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Doctors can lawfully stop life-support for brain-damaged Archie Battersbee, appeal judges rule

Written by on 26 July 2022

Doctors can lawfully stop providing life-support treatment to 12-year-old boy Archie Battersbee, who is in a comatose state with severe brain damage, appeal judges have ruled.

Three Court of Appeal judges delivered a ruling about what moves are in the best interests of Archie, who suffered “catastrophic” brain damage three months ago.

Sir Andrew McFarlane, Lady Justice King and Lord Justice Peter Jackson had considered arguments at a hearing at the Court of Appeal in London last week.

Archie’s parents, Hollie Dance and Paul Battersbee, had mounted an appeal bid after a High Court judge ruled doctors could lawfully stop treatment.

Ms Dance said she had seen indications that Archie, who is attached to a ventilator, had twice tried to breathe for himself in the last few days.

Archie’s mother ‘disgusted’ at ruling

Archie’s parents are being supported by the campaign organisation Christian Legal Centre.

Andrea Williams, its chief executive, said outside the court: “I am very disappointed that they have not adjourned this decision given that Mr Battersbee has been taken to hospital.

“I’ve been in touch with Archie’s mother – she is disgusted.”

Appeal judges were asked to delay today’s hearing after the family’s legal team revealed that Mr Battersbee, who is aged in his 50s, had been taken to hospital.

It’s feared that he suffered a heart attack or stroke. But appeal judges refused to adjourn the ruling.

Undated family handout photo of Archie Battersbee's brother Tom Summers kissing Archie on the head in hospital. A US-based doctor has told a judge asked to make decisions about the future of a boy at the centre of a life-support treatment dispute that he knows of cases where people diagnosed as being dead by Image: Archie’s brother Tom Summers kisses him on the head in hospital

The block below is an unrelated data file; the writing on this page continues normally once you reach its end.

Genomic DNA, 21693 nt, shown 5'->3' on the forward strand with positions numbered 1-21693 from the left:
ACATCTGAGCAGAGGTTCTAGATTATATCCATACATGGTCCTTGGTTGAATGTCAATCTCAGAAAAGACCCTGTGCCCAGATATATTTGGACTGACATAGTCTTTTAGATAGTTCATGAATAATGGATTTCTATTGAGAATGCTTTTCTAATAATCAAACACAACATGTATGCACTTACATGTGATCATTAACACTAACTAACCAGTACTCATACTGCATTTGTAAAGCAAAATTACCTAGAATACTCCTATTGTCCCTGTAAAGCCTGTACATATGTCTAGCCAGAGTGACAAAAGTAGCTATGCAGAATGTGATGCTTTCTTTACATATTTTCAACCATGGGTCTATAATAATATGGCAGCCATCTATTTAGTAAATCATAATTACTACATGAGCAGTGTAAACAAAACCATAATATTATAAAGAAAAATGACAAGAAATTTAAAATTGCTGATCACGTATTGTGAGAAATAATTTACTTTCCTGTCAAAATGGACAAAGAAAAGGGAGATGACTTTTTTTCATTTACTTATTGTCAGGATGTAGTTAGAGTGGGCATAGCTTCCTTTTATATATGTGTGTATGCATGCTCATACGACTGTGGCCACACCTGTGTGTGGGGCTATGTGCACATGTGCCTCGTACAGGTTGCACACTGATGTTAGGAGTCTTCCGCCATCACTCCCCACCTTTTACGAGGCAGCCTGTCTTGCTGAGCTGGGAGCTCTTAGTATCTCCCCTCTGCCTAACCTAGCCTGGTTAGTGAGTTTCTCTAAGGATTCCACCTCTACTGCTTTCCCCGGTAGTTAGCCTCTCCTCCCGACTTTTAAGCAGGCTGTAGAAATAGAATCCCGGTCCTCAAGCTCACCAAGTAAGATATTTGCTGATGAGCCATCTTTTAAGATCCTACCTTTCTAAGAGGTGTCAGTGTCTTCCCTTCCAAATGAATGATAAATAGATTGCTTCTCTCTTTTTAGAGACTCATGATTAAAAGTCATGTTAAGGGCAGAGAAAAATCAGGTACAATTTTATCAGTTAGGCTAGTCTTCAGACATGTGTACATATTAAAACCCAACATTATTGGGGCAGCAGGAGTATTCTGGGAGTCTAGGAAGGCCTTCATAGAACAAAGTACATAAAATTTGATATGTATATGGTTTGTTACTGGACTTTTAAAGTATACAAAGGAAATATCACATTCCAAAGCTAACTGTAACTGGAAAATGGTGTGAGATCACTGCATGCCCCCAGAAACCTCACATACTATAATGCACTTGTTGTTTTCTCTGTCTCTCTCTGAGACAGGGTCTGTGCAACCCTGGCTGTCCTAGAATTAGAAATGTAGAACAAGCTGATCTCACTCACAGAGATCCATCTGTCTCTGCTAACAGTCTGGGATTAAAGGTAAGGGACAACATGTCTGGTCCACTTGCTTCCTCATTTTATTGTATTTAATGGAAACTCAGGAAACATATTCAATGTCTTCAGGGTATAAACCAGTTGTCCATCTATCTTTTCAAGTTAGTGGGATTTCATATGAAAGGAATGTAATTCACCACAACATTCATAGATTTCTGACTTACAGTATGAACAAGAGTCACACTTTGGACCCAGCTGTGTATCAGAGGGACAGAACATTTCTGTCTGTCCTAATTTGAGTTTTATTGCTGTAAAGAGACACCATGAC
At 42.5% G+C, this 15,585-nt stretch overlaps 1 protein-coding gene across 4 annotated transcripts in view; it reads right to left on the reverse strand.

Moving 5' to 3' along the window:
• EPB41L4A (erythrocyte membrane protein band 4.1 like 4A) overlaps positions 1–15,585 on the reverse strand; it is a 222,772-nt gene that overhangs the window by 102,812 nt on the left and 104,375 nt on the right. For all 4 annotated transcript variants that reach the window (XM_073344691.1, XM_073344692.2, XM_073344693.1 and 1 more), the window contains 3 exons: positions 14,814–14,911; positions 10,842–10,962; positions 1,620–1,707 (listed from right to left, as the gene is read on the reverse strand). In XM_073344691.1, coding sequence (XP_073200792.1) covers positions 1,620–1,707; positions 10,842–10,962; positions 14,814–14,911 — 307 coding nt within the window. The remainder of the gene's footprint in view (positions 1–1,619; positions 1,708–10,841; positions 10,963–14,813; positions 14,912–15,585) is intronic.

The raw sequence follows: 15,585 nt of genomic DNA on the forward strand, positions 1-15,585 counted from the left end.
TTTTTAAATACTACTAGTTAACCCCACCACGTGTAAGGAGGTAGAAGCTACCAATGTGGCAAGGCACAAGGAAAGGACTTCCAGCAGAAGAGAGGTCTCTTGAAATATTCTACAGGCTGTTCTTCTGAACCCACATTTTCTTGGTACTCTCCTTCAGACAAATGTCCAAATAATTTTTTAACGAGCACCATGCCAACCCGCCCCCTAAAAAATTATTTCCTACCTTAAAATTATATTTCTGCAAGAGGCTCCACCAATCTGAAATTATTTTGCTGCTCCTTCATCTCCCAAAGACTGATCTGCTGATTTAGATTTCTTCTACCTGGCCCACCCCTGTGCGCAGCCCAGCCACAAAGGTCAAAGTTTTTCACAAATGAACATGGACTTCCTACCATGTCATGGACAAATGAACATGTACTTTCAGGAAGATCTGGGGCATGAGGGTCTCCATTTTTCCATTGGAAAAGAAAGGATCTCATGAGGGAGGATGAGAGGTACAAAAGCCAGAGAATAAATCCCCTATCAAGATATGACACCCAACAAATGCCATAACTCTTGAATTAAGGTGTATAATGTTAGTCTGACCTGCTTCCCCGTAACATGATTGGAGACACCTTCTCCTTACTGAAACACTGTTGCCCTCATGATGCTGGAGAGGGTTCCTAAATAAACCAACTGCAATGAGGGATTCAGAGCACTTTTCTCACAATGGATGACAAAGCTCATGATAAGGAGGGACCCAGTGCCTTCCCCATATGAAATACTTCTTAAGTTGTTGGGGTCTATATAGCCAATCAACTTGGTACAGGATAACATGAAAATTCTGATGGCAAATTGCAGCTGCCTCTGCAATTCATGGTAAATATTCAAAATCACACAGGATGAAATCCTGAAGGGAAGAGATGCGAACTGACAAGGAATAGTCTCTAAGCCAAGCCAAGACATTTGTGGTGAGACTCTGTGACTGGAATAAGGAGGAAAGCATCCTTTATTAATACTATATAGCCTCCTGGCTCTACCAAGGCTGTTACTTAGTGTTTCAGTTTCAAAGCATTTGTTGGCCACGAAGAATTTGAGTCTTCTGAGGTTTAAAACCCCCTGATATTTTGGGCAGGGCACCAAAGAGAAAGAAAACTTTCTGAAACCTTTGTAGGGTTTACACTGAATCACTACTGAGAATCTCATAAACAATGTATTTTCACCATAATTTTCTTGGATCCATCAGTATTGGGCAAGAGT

A ‘tragedy of immeasurable dimensions’

Earlier this month, a High Court judge ruled doctors could lawfully stop providing life-support treatment.

Mr Justice Hayden described what had happened to Archie as a “tragedy of immeasurable dimensions”.

He said medical evidence was “compelling and unanimous” and painted a “bleak” picture.

The judge said evidence showed that Archie had suffered a “significant injury” to “multiple areas” of his brain and had not “regained awareness at any time”.

But Archie’s parents said the judge made errors and wanted the appeal court to remit the case to another High Court judge for another hearing.

Read more:
High Court rules boy’s life support treatment should end

Judges heard how medical evidence shows Archie is in a “comatose state”.

Barrister Edward Devereux QC, leading the legal team for Archie’s parents, had argued at the appeal hearing that Mr Justice Hayden had not given “real or proper weight” to Archie’s previously expressed wishes and religious beliefs.

He also argued the High Court judge had not given “real or proper weight” to Archie’s family’s wishes; had failed to carry out a “comprehensive evaluation” of the benefits and burdens of continuing life-support treatment; and had been wrong to conclude that treatment was burdensome and futile.

Boy has not regained consciousness

Archie has been at the centre of a legal dispute after he was seriously injured in an incident at his home in Essex in April.

His mother, Ms Dance, said she found him unconscious with a ligature over his head on 7 April and thinks he might have been taking part in an online challenge. He has not regained consciousness.

Doctors treating Archie at the Royal London Hospital in Whitechapel, east London, think he is brain-stem dead and say continued life-support treatment is not in his best interests.

Bosses at the hospital’s governing trust, Barts Health NHS Trust, had asked for decisions on what medical moves were in the boy’s best interests.

Another High Court judge, Mrs Justice Arbuthnot, initially considered the case and concluded Archie was dead.

But Court of Appeal judges upheld a challenge by his parents against decisions taken by Mrs Justice Arbuthnot and said evidence should be reviewed by Mr Justice Hayden.